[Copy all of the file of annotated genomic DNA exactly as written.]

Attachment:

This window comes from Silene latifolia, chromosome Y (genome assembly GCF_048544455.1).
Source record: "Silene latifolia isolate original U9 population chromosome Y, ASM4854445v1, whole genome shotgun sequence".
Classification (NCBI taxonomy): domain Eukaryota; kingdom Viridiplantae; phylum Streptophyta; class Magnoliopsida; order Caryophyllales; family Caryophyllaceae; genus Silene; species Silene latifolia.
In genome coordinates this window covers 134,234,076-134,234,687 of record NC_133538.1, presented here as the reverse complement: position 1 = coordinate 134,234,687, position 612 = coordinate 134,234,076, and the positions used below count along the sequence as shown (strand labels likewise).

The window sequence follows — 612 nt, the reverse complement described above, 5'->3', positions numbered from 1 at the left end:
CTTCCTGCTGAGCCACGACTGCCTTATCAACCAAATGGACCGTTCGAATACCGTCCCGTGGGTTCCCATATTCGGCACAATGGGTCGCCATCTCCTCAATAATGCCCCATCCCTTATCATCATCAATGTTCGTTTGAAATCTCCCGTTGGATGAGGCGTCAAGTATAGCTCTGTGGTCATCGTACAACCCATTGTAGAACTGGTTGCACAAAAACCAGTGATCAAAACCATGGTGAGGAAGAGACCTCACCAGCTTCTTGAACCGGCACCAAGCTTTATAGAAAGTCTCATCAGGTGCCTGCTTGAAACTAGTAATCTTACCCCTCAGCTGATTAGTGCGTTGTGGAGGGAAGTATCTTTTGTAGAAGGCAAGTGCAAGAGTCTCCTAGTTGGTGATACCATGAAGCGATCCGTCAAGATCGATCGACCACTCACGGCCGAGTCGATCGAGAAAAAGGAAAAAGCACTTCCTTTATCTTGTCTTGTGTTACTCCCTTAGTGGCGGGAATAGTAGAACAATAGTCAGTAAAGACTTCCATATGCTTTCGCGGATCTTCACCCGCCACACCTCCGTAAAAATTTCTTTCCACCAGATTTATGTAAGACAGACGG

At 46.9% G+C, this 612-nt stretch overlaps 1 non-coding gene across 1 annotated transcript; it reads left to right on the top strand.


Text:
This window comes from Silene latifolia, chromosome Y (genome assembly GCF_048544455.1).
Source record: "Silene latifolia isolate original U9 population chromosome Y, ASM4854445v1, whole genome shotgun sequence".
Classification (NCBI taxonomy): domain Eukaryota; kingdom Viridiplantae; phylum Streptophyta; class Magnoliopsida; order Caryophyllales; family Caryophyllaceae; genus Silene; species Silene latifolia.
In genome coordinates this window covers 134,234,076-134,234,687 of record NC_133538.1, presented here as the reverse complement: position 1 = coordinate 134,234,687, position 612 = coordinate 134,234,076, and the positions used below count along the sequence as shown (strand labels likewise).

The window sequence follows — 612 nt, the reverse complement described above, 5'->3', positions numbered from 1 at the left end:
CTTCCTGCTGAGCCACGACTGCCTTATCAACCAAATGGACCGTTCGAATACCGTCCCGTGGGTTCCCATATTCGGCACAATGGGTCGCCATCTCCTCAATAATGCCCCATCCCTTATCATCATCAATGTTCGTTTGAAATCTCCCGTTGGATGAGGCGTCAAGTATAGCTCTGTGGTCATCGTACAACCCATTGTAGAACTGGTTGCACAAAAACCAGTGATCAAAACCATGGTGAGGAAGAGACCTCACCAGCTTCTTGAACCGGCACCAAGCTTTATAGAAAGTCTCATCAGGTGCCTGCTTGAAACTAGTAATCTTACCCCTCAGCTGATTAGTGCGTTGTGGAGGGAAGTATCTTTTGTAGAAGGCAAGTGCAAGAGTCTCCTAGTTGGTGATACCATGAAGCGATCCGTCAAGATCGATCGACCACTCACGGCCGAGTCGATCGAGAAAAAGGAAAAAGCACTTCCTTTATCTTGTCTTGTGTTACTCCCTTAGTGGCGGGAATAGTAGAACAATAGTCAGTAAAGACTTCCATATGCTTTCGCGGATCTTCACCCGCCACACCTCCGTAAAAATTTCTTTCCACCAGATTTATGTAAGACAGACGG

At 46.9% G+C, this 612-nt stretch overlaps 1 non-coding gene across 1 annotated transcript; it reads left to right on the top strand.